POUR boiling water on your windshield and use a credit card to de-ice are just some of the motoring myths that could cost you this winter.
As the temperature drops and the nights draw in, motorists should keep safety front of mind.
And while your friends and family might have plenty of tips for you when driving in the winter months – you might want to ignore some of their advice.
Some of the most common winter car tips could damage your car or even leave you at risk of a fine.
Here we round up some of the most common old wives' tales and why you SHOULD ignore them.
Pour boiling water on an icy windscreen
Boiling water might seem like the quickest way to melt ice on a frozen windscreen but it's also one of the riskiest methods.
It's a common but costly mistake that could set you back hundreds of pounds to fix or replace.
Glass is sensitive to sudden temperature changes and boiling water could cause the windscreen to crack or shatter.
But there are plenty of easy hacks to help you keep your windscreen clear – and you don't have to splash out on any fancy tech or gadgets.
Something as simple as laying a towel over your windscreen can do the job just as well.
Use credit cards or a CD to clear frost
When you're in a rush and can't find the ice scraper, it's tempting to grab the next nearest item to hand.
Plenty of drivers turn to their trusty debit or credit card, a CD or even cooking utensils to de-ice their windscreen.
While this might seem like a nifty tricky, you're at risk of causing permanent damage.
Using household items can scratch the glass or damage the rubber seals at the edge, which could cost hundreds to fix.
Do make sure you clear your windscreen though, as setting off in your car with your vision obscured could get you a hefty fine of up to £1,000.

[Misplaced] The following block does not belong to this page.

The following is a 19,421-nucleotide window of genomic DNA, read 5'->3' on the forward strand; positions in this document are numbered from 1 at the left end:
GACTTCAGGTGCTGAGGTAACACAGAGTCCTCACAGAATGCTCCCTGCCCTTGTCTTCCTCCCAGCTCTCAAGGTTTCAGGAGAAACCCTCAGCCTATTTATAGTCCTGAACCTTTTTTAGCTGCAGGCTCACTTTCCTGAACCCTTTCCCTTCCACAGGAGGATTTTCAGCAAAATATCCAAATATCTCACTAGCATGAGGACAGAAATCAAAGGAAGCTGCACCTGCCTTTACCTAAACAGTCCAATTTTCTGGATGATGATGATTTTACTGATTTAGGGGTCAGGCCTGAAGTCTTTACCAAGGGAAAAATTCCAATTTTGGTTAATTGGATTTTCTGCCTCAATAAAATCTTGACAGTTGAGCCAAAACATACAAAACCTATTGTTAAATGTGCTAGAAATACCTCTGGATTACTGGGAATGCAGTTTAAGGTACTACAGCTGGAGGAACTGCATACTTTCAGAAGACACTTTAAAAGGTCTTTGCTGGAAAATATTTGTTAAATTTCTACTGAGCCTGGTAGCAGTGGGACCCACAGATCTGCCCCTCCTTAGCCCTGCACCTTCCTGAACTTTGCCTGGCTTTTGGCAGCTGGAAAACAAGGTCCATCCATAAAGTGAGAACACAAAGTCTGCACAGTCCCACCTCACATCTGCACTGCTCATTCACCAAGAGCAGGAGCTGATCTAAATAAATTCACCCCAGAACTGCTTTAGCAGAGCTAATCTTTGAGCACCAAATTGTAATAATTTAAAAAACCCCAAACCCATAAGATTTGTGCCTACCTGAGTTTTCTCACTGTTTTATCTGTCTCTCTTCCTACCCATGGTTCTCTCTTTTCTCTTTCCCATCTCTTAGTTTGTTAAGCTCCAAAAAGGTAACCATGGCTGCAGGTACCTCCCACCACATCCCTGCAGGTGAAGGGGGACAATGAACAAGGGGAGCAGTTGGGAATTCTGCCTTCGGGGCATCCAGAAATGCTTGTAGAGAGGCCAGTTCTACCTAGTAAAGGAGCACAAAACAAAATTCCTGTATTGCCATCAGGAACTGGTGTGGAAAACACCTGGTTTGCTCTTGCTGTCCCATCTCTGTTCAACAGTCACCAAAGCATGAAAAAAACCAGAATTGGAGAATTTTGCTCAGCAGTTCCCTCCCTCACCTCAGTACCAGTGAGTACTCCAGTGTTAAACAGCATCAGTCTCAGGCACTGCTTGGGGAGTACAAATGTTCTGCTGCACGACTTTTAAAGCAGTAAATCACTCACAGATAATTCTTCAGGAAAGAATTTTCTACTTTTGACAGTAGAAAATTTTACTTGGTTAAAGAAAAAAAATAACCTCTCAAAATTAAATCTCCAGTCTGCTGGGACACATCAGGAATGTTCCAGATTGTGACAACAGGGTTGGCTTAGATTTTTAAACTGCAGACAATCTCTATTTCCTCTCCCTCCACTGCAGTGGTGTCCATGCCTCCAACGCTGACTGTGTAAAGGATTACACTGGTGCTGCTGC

Switch your fog lights on when it's misty
On a misty morning it makes sense to switch your fog lights on, right?
Maybe not. If you switch your fog lights on when it's not necessary, you could be slapped with a £50 fine.
Fog lights should only be turned on when your visibility is less than 100 metres – that's about the length of a football pitch.
The Highway Code says your lights should not distract or dazzle other drivers, and having your bright fog lights on could do just this.
Deflating tyres gives you better traction in the snow
Driving in icy or snowy conditions can be daunting and you might have heard advice that letting some of the air out of your tyres could help.
The theory behind this is that you're increasing the surface area of the tyre that's touching the road, giving you more control.
But this is not only false – it's dangerous and illegal.
Having your tyres at the wrong pressure will increase the wear and make a blowout more likely.
A properly inflated tyre will have better traction on the road, preventing skidding and letting you brake in good time.
For cars, the tread of your tyres – the grooves in the rubber – must be at least 1.6mm deep across three-quarters of the tyre’s width.
If your tyres wear down below this and you keep driving, you could receive a fine of up to £2,500 and three penalty points – per tyre.
If your car is stolen while it's left running, you're still covered
On a chilly morning, it's tempting to leave your car running while it's defrosting and head inside to keep warm.
But doing so not only puts you at risk of theft – it's actually illegal.
This is known as stationary idling and is an offence under section 42 of the Road Traffic Act 1988.
If you're caught, you could get an immediate £20 fine.
And leaving your car unattended could make it a target for theft.
If your car is stolen in this way, it is more than likely your insurance company will refuse to pay out on your loss, as you have invalidated your insurance by acting in a way which significantly increased the risk of your car being stolen.
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